Tito, I soon learned, came from Westindian Panamanian parents who had the physical characteristics of the culizos. Culizos in Panama bear the racial attributes of East Indians and my new friend had that distinct swarthy skin color, chocolate-brown, with a slight curl to his mostly straight hair. These features all combined in Tito to make him a good looking guy although he was a little shorter in stature than me.
We walked in silence towards the center of the city where we both lived when we were suddenly met by another guy, a mulatto in appearance. “Hey, this is my friend Riri who came here from Panama,” says Tito gregariously.
Tito then turns to me and says, “Riri, this is my Brother Renaldo.” The three of us shake hands in a spirit of camaraderie, and I was honestly lifted out of any sour mood that I may have been harboring. “Glad to know you Renaldo,” I said and we exchanged greetings. Before moving from that spot another boy whom I recognised from our class approached us like a good little politician, with his hand outstretched. “Hey, it’s a pleasure…what’s your name?” he says good naturedly. “Reid,” I started to say, but before I could clarify, Tito says, “We’ve given him a nickname…Riri.” The other new boy, Albert Bryan, would become one of the best friends I’d harvest in the town of Colon.
Albert was a tall, dark skinned Westindian boy similar in coloring to myself. One of his outstanding features was his self assuredness and, although his demeanor was humble, he seemed extremely intelligent. That first day on the street I also got to know some other classmates who later became my faithful friends in the experiment in my life in Colon.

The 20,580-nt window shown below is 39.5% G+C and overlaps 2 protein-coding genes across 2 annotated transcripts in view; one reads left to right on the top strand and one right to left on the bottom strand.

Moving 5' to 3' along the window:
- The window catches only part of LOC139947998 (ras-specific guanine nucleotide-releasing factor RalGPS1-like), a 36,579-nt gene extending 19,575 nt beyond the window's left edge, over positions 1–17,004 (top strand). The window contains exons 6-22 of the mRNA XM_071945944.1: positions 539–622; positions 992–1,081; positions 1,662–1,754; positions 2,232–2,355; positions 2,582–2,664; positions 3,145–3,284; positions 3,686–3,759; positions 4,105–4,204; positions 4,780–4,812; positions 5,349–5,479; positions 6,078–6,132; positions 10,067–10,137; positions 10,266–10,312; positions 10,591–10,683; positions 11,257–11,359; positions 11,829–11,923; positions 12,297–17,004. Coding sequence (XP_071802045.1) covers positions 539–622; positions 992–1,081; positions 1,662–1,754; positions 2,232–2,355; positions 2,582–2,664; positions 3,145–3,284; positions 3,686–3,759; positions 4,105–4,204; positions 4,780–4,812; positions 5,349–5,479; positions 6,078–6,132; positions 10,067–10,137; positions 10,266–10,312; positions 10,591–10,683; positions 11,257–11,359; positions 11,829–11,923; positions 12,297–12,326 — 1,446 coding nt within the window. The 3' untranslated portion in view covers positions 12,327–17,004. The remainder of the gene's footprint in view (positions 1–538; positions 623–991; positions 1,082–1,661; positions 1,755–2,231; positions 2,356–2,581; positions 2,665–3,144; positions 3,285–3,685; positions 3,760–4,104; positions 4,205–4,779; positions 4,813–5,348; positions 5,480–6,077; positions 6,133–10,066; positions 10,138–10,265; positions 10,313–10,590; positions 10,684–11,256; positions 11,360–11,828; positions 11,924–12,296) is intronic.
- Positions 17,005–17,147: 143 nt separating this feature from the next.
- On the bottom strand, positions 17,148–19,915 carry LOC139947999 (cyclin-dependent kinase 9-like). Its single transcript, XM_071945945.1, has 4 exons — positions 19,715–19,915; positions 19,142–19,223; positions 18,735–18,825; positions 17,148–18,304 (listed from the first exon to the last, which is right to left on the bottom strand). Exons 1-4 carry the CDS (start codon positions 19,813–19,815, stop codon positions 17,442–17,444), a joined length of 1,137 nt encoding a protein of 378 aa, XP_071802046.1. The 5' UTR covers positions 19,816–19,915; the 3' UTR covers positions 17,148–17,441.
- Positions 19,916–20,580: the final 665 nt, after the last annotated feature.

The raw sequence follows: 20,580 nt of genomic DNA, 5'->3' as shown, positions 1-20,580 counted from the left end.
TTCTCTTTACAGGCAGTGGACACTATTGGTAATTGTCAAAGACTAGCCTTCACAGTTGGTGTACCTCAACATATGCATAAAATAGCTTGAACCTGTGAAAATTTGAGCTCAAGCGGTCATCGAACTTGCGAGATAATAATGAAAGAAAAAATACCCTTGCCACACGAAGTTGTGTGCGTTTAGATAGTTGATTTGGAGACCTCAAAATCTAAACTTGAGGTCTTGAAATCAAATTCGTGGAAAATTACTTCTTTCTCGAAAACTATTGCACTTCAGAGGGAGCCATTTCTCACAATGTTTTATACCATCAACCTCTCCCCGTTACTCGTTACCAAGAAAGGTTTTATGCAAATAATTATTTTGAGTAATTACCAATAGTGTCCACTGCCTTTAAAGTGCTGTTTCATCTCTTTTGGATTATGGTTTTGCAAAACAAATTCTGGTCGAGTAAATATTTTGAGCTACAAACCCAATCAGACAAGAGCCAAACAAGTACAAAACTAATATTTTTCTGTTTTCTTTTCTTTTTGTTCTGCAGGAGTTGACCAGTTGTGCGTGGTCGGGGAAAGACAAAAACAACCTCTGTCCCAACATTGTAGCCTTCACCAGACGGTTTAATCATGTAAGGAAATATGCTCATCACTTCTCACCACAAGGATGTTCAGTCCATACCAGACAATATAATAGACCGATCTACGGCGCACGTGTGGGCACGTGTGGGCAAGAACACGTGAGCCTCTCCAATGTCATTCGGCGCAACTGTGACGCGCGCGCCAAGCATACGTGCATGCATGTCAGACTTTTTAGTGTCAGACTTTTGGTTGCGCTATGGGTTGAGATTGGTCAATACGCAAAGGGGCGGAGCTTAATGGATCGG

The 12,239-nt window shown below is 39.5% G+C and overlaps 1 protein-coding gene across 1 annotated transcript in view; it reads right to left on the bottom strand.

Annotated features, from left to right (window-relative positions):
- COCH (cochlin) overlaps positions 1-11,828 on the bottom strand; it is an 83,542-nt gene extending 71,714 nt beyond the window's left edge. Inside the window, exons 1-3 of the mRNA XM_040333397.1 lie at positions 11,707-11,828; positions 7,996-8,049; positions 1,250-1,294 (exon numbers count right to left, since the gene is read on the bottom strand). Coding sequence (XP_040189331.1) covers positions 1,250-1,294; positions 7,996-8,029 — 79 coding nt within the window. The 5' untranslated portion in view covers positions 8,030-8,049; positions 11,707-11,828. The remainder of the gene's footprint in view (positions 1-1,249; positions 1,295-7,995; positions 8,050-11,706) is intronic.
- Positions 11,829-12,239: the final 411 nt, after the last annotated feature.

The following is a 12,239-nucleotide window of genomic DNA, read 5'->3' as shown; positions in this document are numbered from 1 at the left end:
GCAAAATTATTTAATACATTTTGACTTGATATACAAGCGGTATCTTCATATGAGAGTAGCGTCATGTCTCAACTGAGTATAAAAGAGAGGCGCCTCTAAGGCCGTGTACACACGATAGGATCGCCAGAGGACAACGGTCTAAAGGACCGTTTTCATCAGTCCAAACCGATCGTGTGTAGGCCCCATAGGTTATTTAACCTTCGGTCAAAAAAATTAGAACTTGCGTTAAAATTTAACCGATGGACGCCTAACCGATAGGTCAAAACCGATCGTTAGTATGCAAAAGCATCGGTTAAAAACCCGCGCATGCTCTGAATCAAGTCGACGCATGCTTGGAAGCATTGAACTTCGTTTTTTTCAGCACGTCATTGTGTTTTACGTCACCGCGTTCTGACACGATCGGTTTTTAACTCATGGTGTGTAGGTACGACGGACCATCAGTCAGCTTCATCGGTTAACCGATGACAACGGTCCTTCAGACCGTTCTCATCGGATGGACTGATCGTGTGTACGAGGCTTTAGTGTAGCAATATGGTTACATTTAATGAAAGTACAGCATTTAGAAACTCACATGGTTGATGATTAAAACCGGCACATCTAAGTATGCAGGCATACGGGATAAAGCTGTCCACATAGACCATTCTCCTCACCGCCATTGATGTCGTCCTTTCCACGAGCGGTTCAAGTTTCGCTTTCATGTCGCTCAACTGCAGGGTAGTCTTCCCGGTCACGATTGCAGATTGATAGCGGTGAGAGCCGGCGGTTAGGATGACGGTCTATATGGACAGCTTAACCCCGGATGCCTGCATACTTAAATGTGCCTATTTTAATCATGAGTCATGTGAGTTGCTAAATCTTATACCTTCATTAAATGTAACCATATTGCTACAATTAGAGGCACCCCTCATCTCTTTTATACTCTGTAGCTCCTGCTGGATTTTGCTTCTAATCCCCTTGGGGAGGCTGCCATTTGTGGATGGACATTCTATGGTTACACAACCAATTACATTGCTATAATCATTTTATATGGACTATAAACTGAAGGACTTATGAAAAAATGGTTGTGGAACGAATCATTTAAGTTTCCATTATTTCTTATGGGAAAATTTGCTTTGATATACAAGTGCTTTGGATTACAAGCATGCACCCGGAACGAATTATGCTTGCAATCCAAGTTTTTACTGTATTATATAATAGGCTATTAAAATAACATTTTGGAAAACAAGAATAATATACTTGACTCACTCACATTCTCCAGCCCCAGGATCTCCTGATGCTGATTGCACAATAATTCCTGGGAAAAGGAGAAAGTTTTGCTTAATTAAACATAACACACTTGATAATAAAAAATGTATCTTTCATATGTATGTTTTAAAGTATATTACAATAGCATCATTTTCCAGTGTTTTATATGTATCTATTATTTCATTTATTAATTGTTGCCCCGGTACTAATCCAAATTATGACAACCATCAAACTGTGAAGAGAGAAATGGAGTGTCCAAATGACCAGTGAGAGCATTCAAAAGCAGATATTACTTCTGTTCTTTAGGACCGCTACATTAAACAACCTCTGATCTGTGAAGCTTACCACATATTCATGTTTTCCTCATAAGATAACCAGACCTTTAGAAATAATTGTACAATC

Among them was a very friendly boy whose last name was Henry and whose parents owned a candy store and newspaper stand on Avenida Cristobal. The others followed. There was Eddie Walcott, Vicente, Hillary, Ernest Valentino, and Zeek, all Westindian boys who restored my faith in friendship. I became known as “RiRi the guy from the National Institute of Panama” amongst them and I would soon fit in nicely in their “high marks”group, a handful of the most intelligent kids in our age group in the Colon of our day during the decade of the fifties.
I still couldn’t get over my surprisingly friendly reception on that first day of school. All of a sudden I was a guy with “prospects” whereas a month earlier I had been a complete foreigner, a nobody. In the days ahead I would begin to feel like I was truly a part of the life of the City of Colon.
In those first weeks I quickly became a part of the lives of those young West Indian boys whom I had come to respect and I I felt that I had always been a part of their lives and had always been a student in that school with them as if we knew each other from primary school. I still had the thought, however, that I didn’t fully understand the dynamics of the City of Colon, a small town with a big metropolitan city mentality with a West Indian community that had ties to the two Silver Roll workforces.
In my still bewildred state since my parents had abandoned us and I had embarked on a quest to open my own doors after they had been closed for so long, I still looked back on my perturbed past at times. After all, my acculturation had been rather strange within the Hispanic Panamanian community in which people seemed somewhat isolating.
There was always this wall of suspicion there as I remembered that I was living in a building in which the Afro-Hispanic neighbors were not allowed to associate with the West Indian families until they knew them for many years. Back at school, however, the Hispanic girls had received me cordially although the Hispanic boys were a little standoffish, as usual.
My analysis of our world in the West Indian community, the Afro-Caribbean people of the Silver Roll of the Atlantic Canal Zone, as well as the residents of Colon City itslef, was proving to be correct since they all knew each other and that seemed to be enough then. What had been inconceivable to me before, however, that I would be considered one of the boys who showed real promise, was now suddenly real. And…I had only just started knowing people.
This story continues.